Wiener Schnitzel

Wiener schnitzel with Haus red cabbage, handmade spätzle and summer squash. 

The Details: Haflinger Haus Restaurant, Tavern and Inn is an Austrian-American restaurant opened in 2012 by Adams businessman Donald Sommers and his family within the historic home of Edward J. Noble, an attorney for the L. L. Brown Paper Co. The two-story Greek Revival was later owned by his son, Robert J. Noble, president of Greylock National Bank. Since 1960, the building has been operated as a nursing home and as a hotel.

Sommers named the restaurant and inn (there are six unique rooms on the second floor) after his beloved Austrian Haflinger horses, which he also raises on a farm in town. Photographs of the horses and others taken during Sommers' many trips to his family's homeland, make up much of the restaurant and tavern decor. Seating is spread throughout the main floor of the historic house, which retains its original layout, wooden floors and fireplaces — all which lend toward its welcoming and cozy atmosphere. Seating is also available, weather permitting, in the restaurant's biergarten.

The restaurant and tavern offer a menu filled with dishes inspired by or directly from Sommers' grandmother and his Austrian heritage. Among the entrees are two types of schnitzel (chicken and veal), kasespatzle (Swiss cheese and Haus spätzle), Ungarisches Gulasch with nockerin (Hungarian goulash), and schweinshaxe mit apfel sauerkraut und spätzle (slow-roasted Munich-style pork shank). The menu is rounded out with fish and chips, a black bean burger, a New York strip steak, chicken Parmesan, baked haddock and shrimp scampi.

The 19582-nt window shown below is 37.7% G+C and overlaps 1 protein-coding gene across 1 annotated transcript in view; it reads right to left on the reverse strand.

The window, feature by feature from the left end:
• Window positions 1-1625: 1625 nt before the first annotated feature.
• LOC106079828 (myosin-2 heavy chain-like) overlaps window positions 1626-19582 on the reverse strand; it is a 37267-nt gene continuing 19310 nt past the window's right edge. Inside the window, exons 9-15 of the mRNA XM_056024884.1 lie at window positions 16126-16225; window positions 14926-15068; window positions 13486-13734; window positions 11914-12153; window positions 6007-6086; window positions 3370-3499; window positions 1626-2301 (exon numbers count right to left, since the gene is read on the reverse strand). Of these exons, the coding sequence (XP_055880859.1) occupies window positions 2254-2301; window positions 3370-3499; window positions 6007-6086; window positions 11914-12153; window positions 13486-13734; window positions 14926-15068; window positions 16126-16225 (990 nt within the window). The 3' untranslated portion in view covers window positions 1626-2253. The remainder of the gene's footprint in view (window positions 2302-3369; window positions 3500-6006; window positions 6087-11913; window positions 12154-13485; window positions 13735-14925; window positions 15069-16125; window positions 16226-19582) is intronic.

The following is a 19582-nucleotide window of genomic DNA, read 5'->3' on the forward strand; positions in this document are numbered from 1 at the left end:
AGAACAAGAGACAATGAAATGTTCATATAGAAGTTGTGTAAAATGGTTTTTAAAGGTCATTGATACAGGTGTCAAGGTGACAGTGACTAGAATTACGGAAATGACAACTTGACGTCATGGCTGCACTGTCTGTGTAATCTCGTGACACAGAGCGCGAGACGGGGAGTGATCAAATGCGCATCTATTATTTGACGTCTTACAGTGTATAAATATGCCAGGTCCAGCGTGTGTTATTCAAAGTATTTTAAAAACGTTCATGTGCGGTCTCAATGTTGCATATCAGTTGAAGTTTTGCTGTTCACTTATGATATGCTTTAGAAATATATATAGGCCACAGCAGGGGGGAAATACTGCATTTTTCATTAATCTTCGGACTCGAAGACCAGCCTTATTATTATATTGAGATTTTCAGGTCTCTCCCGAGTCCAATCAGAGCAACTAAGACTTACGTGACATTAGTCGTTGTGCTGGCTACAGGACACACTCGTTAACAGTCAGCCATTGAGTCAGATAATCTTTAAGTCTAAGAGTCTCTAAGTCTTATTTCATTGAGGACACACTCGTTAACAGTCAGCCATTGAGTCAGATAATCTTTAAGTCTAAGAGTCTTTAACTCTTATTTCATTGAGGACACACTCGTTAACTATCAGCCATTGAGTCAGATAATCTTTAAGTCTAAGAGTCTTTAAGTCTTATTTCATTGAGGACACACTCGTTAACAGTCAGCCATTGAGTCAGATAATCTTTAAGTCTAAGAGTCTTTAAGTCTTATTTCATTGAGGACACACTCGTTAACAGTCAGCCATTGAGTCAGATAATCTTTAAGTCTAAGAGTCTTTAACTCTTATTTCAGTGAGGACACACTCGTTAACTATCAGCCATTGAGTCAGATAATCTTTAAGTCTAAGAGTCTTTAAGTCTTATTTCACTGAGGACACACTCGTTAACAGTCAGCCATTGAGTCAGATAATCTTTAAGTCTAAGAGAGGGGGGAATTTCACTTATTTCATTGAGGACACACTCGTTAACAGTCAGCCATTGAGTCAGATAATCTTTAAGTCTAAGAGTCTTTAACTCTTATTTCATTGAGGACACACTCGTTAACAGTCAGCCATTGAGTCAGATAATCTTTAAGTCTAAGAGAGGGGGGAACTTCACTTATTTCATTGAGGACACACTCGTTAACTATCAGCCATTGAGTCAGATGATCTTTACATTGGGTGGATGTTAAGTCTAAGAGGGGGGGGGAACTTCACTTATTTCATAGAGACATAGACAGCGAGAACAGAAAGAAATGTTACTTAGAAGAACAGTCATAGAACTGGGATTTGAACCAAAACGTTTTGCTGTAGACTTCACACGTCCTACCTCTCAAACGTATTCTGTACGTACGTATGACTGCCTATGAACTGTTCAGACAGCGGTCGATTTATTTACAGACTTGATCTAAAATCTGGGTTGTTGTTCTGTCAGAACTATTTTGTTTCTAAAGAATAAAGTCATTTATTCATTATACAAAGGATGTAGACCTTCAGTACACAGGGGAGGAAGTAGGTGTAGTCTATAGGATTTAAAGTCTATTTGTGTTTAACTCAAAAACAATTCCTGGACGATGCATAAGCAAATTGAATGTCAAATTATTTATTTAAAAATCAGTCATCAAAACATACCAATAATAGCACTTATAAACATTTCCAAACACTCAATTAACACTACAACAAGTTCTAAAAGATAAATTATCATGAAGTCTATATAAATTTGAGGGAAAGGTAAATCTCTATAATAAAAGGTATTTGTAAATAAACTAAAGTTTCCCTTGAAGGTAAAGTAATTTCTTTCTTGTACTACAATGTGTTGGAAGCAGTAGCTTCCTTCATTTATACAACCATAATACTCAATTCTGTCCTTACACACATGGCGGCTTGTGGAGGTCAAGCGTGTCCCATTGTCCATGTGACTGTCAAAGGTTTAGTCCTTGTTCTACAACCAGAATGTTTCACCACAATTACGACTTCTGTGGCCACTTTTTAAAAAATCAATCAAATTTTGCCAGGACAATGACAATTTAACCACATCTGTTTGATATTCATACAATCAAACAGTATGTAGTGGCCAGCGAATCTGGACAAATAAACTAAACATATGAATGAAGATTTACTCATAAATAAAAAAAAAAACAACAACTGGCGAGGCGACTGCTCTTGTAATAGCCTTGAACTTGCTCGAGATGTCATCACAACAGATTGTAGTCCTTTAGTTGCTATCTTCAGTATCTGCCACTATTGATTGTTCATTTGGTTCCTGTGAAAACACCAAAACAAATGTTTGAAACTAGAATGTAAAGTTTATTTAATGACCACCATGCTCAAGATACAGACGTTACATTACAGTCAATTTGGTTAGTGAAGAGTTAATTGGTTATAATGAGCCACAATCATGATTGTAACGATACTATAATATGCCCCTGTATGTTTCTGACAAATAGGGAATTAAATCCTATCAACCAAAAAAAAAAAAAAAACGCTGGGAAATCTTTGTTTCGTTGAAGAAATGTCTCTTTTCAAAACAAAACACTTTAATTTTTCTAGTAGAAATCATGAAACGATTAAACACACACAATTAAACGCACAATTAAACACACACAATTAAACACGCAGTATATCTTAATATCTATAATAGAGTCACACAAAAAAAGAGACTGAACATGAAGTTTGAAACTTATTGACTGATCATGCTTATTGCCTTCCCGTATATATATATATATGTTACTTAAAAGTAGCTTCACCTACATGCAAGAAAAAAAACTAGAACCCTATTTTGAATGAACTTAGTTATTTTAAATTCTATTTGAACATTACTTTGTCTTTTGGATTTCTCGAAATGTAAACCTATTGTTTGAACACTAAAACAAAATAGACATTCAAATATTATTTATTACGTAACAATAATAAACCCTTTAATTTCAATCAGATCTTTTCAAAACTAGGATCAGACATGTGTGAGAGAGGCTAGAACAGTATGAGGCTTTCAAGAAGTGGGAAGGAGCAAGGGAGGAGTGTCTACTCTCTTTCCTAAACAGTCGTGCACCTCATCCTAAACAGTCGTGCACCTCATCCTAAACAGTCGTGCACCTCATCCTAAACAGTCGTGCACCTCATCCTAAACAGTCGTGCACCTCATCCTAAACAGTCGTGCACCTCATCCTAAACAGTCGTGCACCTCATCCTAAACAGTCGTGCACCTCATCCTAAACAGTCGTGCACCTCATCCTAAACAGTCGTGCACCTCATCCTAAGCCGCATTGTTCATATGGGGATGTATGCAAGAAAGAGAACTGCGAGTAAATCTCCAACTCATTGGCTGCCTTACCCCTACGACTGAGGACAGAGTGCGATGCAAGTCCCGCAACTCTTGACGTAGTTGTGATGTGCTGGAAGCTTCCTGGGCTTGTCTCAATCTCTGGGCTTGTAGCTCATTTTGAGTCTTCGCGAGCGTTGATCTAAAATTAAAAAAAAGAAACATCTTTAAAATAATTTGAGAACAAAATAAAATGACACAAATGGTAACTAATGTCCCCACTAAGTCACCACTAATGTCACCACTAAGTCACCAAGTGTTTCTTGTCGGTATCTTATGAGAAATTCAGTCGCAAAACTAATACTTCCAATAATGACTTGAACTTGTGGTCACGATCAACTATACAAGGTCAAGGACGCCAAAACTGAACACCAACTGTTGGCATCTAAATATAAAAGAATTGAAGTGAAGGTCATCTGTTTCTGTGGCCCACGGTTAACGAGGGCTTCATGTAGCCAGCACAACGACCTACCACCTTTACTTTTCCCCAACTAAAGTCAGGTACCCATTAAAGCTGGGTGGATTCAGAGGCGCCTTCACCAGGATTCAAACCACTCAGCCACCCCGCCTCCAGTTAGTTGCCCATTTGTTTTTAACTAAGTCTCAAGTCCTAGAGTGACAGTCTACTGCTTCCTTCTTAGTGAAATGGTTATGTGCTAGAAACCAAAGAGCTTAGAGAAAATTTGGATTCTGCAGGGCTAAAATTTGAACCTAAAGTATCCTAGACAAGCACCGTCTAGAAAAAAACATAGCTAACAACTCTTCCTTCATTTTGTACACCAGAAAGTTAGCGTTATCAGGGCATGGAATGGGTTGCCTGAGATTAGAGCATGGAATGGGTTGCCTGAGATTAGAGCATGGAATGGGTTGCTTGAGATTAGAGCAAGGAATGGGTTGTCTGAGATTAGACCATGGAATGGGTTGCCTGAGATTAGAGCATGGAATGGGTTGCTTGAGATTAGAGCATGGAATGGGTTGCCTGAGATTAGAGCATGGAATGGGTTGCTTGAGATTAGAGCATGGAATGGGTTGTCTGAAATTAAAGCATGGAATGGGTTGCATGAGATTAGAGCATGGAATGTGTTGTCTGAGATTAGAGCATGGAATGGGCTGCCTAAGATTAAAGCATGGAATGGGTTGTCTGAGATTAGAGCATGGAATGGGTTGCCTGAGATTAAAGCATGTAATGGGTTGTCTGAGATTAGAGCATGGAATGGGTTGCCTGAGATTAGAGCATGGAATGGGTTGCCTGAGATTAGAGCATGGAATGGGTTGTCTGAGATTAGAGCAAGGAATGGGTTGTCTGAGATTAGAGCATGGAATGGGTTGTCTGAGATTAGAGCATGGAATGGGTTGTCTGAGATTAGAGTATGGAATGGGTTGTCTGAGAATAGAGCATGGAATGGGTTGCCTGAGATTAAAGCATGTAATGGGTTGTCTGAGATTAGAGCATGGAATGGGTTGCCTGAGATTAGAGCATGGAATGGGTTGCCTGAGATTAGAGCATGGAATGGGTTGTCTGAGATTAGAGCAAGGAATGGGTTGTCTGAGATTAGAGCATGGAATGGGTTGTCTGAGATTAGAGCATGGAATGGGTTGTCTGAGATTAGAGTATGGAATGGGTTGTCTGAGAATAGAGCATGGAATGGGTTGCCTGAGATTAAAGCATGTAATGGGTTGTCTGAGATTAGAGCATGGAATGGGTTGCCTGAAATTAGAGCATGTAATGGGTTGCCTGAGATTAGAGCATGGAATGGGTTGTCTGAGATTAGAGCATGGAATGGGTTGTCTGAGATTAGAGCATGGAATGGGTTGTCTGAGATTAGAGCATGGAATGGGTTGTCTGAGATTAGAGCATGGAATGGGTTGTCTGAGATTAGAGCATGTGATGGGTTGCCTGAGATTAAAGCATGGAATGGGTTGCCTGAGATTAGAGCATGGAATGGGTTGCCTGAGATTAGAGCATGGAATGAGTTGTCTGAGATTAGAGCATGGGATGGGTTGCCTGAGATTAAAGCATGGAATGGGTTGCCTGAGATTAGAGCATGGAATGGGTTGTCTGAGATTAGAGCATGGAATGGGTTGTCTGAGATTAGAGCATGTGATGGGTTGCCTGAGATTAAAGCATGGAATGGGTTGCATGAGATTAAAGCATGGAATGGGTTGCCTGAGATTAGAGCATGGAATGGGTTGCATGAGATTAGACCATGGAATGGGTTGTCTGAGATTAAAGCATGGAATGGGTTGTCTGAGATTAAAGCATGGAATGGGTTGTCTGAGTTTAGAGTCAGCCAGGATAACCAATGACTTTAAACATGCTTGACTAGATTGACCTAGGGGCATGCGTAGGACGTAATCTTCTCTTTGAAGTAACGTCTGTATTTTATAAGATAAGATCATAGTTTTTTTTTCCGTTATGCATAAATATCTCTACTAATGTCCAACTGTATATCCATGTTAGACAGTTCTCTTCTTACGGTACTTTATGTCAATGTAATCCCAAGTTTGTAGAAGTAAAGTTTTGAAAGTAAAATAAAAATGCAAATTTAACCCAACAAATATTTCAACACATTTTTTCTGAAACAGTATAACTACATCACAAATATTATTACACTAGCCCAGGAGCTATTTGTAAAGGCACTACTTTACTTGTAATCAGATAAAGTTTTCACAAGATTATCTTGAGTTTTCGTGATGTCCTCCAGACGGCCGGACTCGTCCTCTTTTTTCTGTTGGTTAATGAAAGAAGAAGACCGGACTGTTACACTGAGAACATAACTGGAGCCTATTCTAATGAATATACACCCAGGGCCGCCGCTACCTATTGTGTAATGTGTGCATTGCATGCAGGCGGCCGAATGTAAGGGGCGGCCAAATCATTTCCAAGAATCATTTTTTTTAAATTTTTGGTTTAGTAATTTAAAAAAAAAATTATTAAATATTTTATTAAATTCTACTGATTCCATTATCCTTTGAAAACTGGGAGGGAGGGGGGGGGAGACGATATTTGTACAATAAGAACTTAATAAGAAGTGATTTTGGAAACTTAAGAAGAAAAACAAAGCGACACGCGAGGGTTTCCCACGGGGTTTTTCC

What we dined on: The Haflinger Haus is one of our go-to family favorites. On this particular evening, our daughter, Michaela, opted to attend a SteepleCats game with friends, so only three Huberdeaus — myself, my husband, Robert, and Isaac, our 16-year-old — dined al fresco in the biergarten. Rob and I typically order schnitzel, which are hand-pounded, lightly breaded and pan fried. He orders the Haehnchen (chicken) Schnitzel ($20.95) and I order the wiener (veal) schnitzel ($22.95). The portions are generous and are served with haus-made spätzle, braised red cabbage (like my Austrian/Italian grandmother used to make) and the vegetable of the night. Isaac always orders the chicken Parmesan atop spaghetti, which he says is one of the best in the area (he would know, as he's tried just about every offering in the county.) When Michaela eats out with us, she always orders the goulash. 

Final bite:  When I do order something different, it's either the fish and chips ($16.95) or the special of the day, such as a New England lobster roll (Maine style). 

Jennifer Huberdeau can be reached at jhuberdeau@berkshireeagle.com or 413-496-6229. On Twitter: @BE_DigitalJen

Features Editor

Jennifer Huberdeau is The Eagle's features editor. Prior to The Eagle, she worked at The North Adams Transcript. She is a 2021 Rabkin Award Winner, 2020 New England First Amendment Institute Fellow and a 2010 BCBS Health Care Fellow.